A 21-year-old college student named Anjana Harish committed suicide on May 12, 2020, according to the Goa police. She posted a video on her Facebook before doing so, remembering the terrible circumstances she had to face since December 2019 after she announced that she is bisexual to her family. She was reportedly coerced by her family into conversion therapy. Anjana said she was forcefully taken to two ‘de-addiction centers’ by her family, without her permission. She was slapped, she said in the video, as she tried to explain that there was nothing wrong with her. Then she was placed on heavy medicine at these clinics, she said.
These are just two cases but there are numerous other such cases and a whole lot of cases that remain unreported. Avinshu’s case speaks to us about how it is still a challenge for someone like him to be a part of society. Anjana’s case tells us about the cruel outcomes that one has to face after coming out. What other cases tell us is that even today, people from the LGBT community find it easier to end their lives instead of fighting for their identity. Studies indicate that youths of the sexual minority were more than three times more likely than heterosexual peers to attempt suicide. In JAMA Paediatrics, researchers pooled data from 35 studies and found that young transgender people were at greatest risk, almost six times as likely as heterosexual peers to attempt suicide. LGBTQ advocates argue that community members still face prejudice despite the Supreme Court decriminalizing homosexuality in 2018.
Outcomes of decriminalizing Section 377: An analysis
Article 14 of the Constitution of India guarantees its people equality before the law. It says that the State shall not deny equality before the law or equal protection of the laws of any individual within the territory of India. The prohibition on discrimination on grounds of faith, colour, caste, sex, or place of birth. The burning question is, whether the nation’s homosexuals believe that they are treated with fairness and are subjected to discrimination or not. We will need a closer insight into the lives of the LGBT community to address these questions. The decriminalization of Section 377 gave these individuals a ray of hope, which was reflected by the massive way in which they celebrated the judgment, but they didn’t know that things were not going to improve that easily back then.
The LGBT group was abused in many ways prior to the verdict. As a consequence of Section 377, numerous cases have illustrated the vulnerability of the LGBTQ+ Indians. On the basis of Section 377, homosexual couples who met in parks or public places were detained and blackmailed. Homosexual men have been raped and exploited. They were seen in the light of the law as criminals. Section 377 of the IPC called for a complete prohibition on sexual acts engaged in by the LGBTQ community. This puts them at a greater risk of acquiring and transmitting HIV infection and other STDs, owing to a high degree of risky conduct and inadequate decision-making ability to defend themselves from infection. Not only that, for fear of being ‘exposed’, the section also made it very difficult for the party to seek medical assistance. They were subjected to bullying from both private and public institutions and harassment.
Since the verdict, Indians have embraced homosexuality as a sexual orientation more than ever, but there are still a lot of loopholes in society. Homosexuals are also in denial about exposing themselves to places like schools, homes, and workplaces. For most Indian communities, this is taboo. Most Indian families are only cool with homosexuality as a term until one member of their own family chooses to be one. Homosexual struggles start at home. The first reaction they get from their families is regarding bringing them back to normal sexual preferences. Homosexuals have a doubt that their own families will not support them. There are enough examples to show that they have had to face rejection even when some of them have gathered up the courage to expose themselves. When they do so, they have been coerced to conceal their identities or to appear to be heterosexual. They are compelled against their will to get married.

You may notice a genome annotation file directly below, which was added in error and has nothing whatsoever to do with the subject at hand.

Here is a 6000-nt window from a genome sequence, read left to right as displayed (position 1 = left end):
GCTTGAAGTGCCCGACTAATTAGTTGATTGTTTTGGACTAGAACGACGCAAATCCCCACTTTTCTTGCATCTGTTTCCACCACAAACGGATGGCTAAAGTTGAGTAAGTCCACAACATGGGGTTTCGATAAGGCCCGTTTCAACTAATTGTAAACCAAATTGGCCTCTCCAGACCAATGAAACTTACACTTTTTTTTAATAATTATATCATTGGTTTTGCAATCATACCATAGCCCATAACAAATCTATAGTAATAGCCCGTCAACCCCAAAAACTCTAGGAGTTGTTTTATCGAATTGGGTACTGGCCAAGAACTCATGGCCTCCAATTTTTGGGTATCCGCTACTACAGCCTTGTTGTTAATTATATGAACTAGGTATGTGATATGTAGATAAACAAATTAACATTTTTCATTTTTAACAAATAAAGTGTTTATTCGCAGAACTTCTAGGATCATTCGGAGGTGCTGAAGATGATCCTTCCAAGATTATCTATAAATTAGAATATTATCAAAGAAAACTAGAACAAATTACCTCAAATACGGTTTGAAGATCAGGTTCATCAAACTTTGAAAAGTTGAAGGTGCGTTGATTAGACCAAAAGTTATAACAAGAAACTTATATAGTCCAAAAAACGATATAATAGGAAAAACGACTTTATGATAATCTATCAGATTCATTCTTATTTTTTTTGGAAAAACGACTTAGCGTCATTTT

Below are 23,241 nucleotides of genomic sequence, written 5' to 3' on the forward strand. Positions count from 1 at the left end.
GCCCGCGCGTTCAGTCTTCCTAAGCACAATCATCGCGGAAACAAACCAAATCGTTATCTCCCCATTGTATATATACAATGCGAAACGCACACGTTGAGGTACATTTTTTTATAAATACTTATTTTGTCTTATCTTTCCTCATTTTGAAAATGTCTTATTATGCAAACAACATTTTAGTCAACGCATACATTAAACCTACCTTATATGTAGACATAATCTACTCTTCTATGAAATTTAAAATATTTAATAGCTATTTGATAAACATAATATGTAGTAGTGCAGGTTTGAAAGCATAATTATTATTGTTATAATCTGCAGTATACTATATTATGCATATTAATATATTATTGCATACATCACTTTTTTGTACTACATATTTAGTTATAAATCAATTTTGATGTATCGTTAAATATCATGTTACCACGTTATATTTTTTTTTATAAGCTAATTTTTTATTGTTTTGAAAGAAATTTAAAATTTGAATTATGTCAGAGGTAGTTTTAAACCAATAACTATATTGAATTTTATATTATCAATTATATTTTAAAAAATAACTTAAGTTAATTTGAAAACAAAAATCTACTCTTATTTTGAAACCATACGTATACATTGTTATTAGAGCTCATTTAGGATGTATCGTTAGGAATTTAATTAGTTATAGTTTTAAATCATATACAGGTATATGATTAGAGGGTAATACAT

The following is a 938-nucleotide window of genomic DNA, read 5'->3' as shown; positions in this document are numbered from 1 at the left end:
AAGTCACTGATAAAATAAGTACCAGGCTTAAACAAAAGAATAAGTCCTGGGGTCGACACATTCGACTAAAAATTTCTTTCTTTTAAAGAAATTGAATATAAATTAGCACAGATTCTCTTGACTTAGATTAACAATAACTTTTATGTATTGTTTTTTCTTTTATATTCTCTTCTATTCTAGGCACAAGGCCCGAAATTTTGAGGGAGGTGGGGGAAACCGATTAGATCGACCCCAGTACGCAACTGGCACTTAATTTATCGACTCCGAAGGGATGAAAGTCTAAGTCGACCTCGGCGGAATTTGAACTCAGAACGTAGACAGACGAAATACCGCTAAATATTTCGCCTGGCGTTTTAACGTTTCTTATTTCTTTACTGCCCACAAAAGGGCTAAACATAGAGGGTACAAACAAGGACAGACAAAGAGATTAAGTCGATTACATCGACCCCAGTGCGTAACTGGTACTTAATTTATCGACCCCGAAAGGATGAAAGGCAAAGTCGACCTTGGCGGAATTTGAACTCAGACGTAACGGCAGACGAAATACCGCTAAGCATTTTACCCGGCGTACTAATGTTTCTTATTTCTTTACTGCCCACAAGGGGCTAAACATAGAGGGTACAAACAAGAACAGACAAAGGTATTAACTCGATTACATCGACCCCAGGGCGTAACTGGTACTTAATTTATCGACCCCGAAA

Most of them hear phrases such as “It’s just a stage” or “There’s no such thing as this, it’s against nature’s will.” Stepping outside isn’t that convenient either. The constant fear of concealing identity continues even at school or at their workplace. Sometimes colleagues and peers make fun of them, or the worst bully and blackmail them. The fear of not being able to find love/partner in life is what continuously scares them.
There have been some instances that have shown that homosexuals are said to have some kind of mental disorder when they reveal themselves and are required to go into surgery and forced transformations. Everywhere, they face abuse. Even when it comes to getting a job, they face a struggle. And if they are attacked or raped, they have to hold their mouths shut. Homosexuals are also prone to HIV virus and other STDs. Not all gay men engage in anal sex. However, anal sex is one of the main reasons that gay men have higher rates of HIV. Men who practice insertive, unprotected anal intercourse are more likely to transmit HIV to their partners. When men do both, the combination of behaviours optimizes the spread of HIV in a way not seen in heterosexual couples. They lack sufficient healthcare facilities that can cater to their unique needs. All of the atrocities and injustices faced by the LGBT community lead them to take drastic action, such as taking their own lives. What decriminalizing section 377 has not done is establish the LGTB community’s rights.